The area I can never leave without buying something is of course the pen section. They carry all the Pilots, Uni-Balls, SARASAs, Pentels, you could ever ask for and have all the sizes, colours, editions and styles you need.

Chikuho Point Card
Chikuho point card.

The staff noticed how often I visited them and offered me a point card which is filling up quickly, giving me some yen off when I reach a certain amount of stamps. 1 stamp per 200yen spent in store.

If ever you are passing in the area, be sure to check them out!

Pilot Cocoon: My New Fountain Pen

Pilot Cocoon Case
Blue Pilot Cocoon with fine nib.

Last weekend I bought myself a little present. I had been eyeing off a new fountain pen since I heard about the Pilot Metropolitan on the Pen Addict podcast. Scouring the internet I soon discovered the Pilot Metropolitan didn’t exist here in Japan even though Pilot is a Japanese brand.

A little more internet detective work led me to discover the pen goes by a different name here in Japan, the Pilot Cocoon. The Pilot Cocoon is essentially the Pilot Metropolitan, however the pricing is a little more expensive than the Cocoon, which at first, seemed a little weird being that the pens are both made in Japan by Pilot.

Pilot Cocoon Detail
Pilot Cocoon detail.

Again, some more research led me to various message boards where people were saying the Cocoon seems heavier, better quality made than the metropolitan and that maybe Pilot lowered the quality of the Metropolitan so that even after they took into account shipping, they could still have a nice entry level fountain for the foreign market.

This makes me happy I live in Japan. I have readily available access to all the cool stationery at retail price. So, I set my sights on the Pilot Cocoon and Kon-Peki colour Pilot ink.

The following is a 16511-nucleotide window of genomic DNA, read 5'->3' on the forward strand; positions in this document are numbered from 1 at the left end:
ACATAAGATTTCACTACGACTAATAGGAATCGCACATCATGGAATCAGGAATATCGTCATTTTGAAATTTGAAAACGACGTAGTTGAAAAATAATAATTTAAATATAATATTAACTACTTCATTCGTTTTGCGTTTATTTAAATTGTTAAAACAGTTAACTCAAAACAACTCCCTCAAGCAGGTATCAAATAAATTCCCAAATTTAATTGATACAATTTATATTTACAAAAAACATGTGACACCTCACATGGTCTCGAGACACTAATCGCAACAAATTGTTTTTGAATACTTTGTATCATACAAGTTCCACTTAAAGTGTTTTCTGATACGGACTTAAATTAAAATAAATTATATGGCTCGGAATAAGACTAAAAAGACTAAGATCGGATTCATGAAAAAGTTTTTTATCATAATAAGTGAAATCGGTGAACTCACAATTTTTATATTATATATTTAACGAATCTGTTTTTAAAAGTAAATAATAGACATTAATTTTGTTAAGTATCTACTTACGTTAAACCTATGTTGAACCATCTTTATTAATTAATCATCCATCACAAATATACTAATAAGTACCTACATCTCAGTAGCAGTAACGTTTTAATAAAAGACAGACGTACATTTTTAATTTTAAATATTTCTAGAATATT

Kon-Peki Ink
Pilot Iroshizuku ink in Kon-Peki colour.

I had ¥5000 worth of gift vouchers for Isetan, a high end department store here in Tokyo, which were given to me as a gift about 2 years ago. After checking the gift certificates I discovered there were no use by dates so knew exactly where I was going on the weekend and what I was going to use them for.

It was my first time in the stationery section of Isetan. The selection of papers and pens was astonishing, all perfectly displayed in shiny wooden cabinets and frames complete with staff dressed in suits and white gloves. I felt way under dressed in my jeans and down jacket paired with Adidas Classics. But I had ¥5000 to spend, albeit in vouchers but I knew what I came for.

I tried out both the (F) fine and (M) medium nibs of the Cocoon and decided on the fine nib. I was amazed at just how smooth the pen wrote. I will eventually get around to doing a full review later but I can see why this pen is mentioned as a great entry level pen.

Pilot Cocoon Nib
Pilot Cocoon fine nib.

The staff informed me they were doing an ink service, meaning they gave me a free ink for the pen. I chose blue. I just love blue inks. But I also bought the Pilot Kon-Peki ink too as well as the converter CON-40. All up my purchase was ¥5250 meaning I only had to pay ¥250 extra after using my 2 year old vouchers.

Con40
Pilot converter CON-40.

I was then asked if this pen is a gift. Many shops here ask you this because they usually do free gift wrapping complete with ribbon if you say yes.

Yes I said, my partner looking at me with a confused look on his face. It’s a gift to myself I reminded him.

Pilot Cocoon Present
Blue Isetan wrapping to match my pen and ink.

I didn’t open it until today just to take these photos and all I can say for now is that I am so excited to start using this sexy pen and ink. So until my review, please enjoy the photos in this post.